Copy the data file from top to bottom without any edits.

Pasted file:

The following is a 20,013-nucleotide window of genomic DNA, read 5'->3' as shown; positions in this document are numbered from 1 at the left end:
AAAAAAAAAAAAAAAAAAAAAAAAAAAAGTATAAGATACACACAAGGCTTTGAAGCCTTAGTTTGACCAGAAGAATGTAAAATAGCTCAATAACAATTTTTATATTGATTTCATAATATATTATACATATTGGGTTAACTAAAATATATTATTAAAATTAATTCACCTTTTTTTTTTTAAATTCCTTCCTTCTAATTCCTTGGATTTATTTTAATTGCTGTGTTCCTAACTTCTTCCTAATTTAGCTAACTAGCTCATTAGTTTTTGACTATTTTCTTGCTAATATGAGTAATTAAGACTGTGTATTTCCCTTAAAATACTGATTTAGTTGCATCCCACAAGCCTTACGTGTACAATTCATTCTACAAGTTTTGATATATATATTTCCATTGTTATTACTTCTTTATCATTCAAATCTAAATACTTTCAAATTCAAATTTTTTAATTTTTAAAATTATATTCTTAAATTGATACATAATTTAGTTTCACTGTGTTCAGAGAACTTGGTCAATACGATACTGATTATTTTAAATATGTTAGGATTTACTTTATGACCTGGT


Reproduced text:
The following is a 20,013-nucleotide window of genomic DNA, read 5'->3' as shown; positions in this document are numbered from 1 at the left end:
AAAAAAAAAAAAAAAAAAAAAAAAAAAAGTATAAGATACACACAAGGCTTTGAAGCCTTAGTTTGACCAGAAGAATGTAAAATAGCTCAATAACAATTTTTATATTGATTTCATAATATATTATACATATTGGGTTAACTAAAATATATTATTAAAATTAATTCACCTTTTTTTTTTTAAATTCCTTCCTTCTAATTCCTTGGATTTATTTTAATTGCTGTGTTCCTAACTTCTTCCTAATTTAGCTAACTAGCTCATTAGTTTTTGACTATTTTCTTGCTAATATGAGTAATTAAGACTGTGTATTTCCCTTAAAATACTGATTTAGTTGCATCCCACAAGCCTTACGTGTACAATTCATTCTACAAGTTTTGATATATATATTTCCATTGTTATTACTTCTTTATCATTCAAATCTAAATACTTTCAAATTCAAATTTTTTAATTTTTAAAATTATATTCTTAAATTGATACATAATTTAGTTTCACTGTGTTCAGAGAACTTGGTCAATACGATACTGATTATTTTAAATATGTTAGGATTTACTTTATGACCTGGT